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2011 PAYE update
From 2011, many significant changes will be made to the operation of the PAYE system. There are also changes from 2012 that you should be considering now.
From 6 April 2011, 'small employers' may reclaim 103% of statutory maternity pay. The rate had been 104.5% since 2002. A small employer is broadly one whose total national insurance payable in a year does not exceed £45,000. Other employers may only reclaim 92%, which remains unchanged.
At present, there are some circumstances where an employee can be liable for a BR tax code. These include:
• payments made after an employment has finished and a P45 issued
• a new employee starts and cannot provide a P45 and cannot tick box A or B on the P46.
From 6 April 2011, tax code 0T must be used instead, and be applied on a week 1/month 1 basis.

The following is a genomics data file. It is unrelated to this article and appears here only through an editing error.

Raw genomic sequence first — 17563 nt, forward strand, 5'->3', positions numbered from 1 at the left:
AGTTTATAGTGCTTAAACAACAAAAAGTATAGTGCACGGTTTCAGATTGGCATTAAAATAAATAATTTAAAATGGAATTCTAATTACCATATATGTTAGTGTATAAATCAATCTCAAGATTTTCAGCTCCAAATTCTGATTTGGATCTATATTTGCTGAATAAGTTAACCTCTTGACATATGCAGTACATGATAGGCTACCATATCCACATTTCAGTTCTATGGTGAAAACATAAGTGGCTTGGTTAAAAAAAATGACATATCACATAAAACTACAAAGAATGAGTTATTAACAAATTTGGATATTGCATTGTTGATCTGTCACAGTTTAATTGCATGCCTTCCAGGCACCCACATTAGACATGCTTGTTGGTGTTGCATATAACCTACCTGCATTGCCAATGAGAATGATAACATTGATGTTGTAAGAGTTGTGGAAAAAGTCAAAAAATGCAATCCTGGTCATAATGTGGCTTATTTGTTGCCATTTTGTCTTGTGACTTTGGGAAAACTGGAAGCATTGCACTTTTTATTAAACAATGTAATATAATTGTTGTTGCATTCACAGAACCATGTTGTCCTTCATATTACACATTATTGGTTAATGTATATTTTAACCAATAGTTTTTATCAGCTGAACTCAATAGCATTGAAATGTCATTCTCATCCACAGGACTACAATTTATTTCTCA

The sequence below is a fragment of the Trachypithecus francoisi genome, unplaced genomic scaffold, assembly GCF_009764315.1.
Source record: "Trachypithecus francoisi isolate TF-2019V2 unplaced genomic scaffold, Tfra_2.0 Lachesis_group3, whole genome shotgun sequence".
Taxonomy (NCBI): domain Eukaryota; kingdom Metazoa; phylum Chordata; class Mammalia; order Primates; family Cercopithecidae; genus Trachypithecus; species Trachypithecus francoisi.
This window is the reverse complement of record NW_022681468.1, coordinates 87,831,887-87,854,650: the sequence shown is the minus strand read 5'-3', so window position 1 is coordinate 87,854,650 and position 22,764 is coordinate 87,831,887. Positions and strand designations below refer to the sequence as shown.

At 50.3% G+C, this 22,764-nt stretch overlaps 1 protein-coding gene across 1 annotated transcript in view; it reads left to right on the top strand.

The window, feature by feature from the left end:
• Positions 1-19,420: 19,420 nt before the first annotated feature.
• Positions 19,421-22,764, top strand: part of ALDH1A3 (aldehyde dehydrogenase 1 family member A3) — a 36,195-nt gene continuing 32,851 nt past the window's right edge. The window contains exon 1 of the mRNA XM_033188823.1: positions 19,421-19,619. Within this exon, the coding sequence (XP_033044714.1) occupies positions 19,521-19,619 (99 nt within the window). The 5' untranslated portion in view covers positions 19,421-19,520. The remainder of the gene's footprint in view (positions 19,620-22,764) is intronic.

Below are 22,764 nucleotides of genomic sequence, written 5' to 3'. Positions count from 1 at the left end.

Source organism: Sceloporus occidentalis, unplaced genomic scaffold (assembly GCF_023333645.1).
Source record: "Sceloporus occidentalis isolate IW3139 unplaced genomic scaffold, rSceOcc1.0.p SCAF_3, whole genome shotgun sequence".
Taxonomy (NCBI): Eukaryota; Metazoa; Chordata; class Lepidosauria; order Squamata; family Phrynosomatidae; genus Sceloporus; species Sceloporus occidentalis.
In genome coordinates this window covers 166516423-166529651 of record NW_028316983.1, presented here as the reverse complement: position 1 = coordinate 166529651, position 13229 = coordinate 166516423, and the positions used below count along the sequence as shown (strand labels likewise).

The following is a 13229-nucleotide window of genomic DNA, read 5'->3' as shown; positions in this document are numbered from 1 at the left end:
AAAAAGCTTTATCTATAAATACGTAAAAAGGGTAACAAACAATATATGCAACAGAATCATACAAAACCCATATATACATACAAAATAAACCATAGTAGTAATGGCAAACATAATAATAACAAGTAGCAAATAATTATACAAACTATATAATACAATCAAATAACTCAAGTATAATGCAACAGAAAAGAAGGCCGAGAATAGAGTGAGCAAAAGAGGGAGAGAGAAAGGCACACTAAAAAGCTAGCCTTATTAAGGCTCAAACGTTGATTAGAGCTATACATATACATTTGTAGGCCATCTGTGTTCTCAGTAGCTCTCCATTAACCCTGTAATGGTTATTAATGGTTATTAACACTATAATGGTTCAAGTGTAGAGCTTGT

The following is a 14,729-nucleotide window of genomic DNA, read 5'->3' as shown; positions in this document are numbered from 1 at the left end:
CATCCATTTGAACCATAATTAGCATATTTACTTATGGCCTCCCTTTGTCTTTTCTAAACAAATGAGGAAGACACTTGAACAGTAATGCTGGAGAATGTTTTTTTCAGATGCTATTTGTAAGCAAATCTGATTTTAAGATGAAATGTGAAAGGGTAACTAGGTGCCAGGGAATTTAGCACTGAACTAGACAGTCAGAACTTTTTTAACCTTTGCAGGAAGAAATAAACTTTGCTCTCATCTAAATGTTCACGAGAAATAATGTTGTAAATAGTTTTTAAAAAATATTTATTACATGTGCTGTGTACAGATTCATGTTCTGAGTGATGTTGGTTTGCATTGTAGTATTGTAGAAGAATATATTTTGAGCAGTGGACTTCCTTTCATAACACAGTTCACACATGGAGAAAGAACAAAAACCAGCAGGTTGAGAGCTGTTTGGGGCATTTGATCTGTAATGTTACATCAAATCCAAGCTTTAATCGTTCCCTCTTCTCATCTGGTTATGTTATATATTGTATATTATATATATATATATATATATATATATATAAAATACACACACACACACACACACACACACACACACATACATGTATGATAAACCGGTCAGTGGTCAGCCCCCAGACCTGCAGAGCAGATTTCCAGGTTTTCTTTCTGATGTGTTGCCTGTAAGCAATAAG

The affect is that the employee may now pay tax at the higher rates. Previously only tax at the basic rate was collected, meaning that some employees could find that they still owe tax.
Even with the new system, it is possible that the whole amount will not be collected as the 0T code can allow for a slice of income to be taxed at 20% when that band has already been fully used elsewhere. However, the new tax code system will reduce the difference between the amount of tax payable and the amount collected at source under PAYE.
A completely new tax code is introduced from 6 April 2011, this is the D1 code. It means that a person must pay tax at the 50% on all their income. It matches the existing D0 code that collects tax at the 40% rate
The D1 code only applies where someone has a second income that is very high.
As the 50% band was introduced in 2010 without the D1 code, it is possible that some employees could find themselves paying two years' worth of additional tax at higher rates in one year.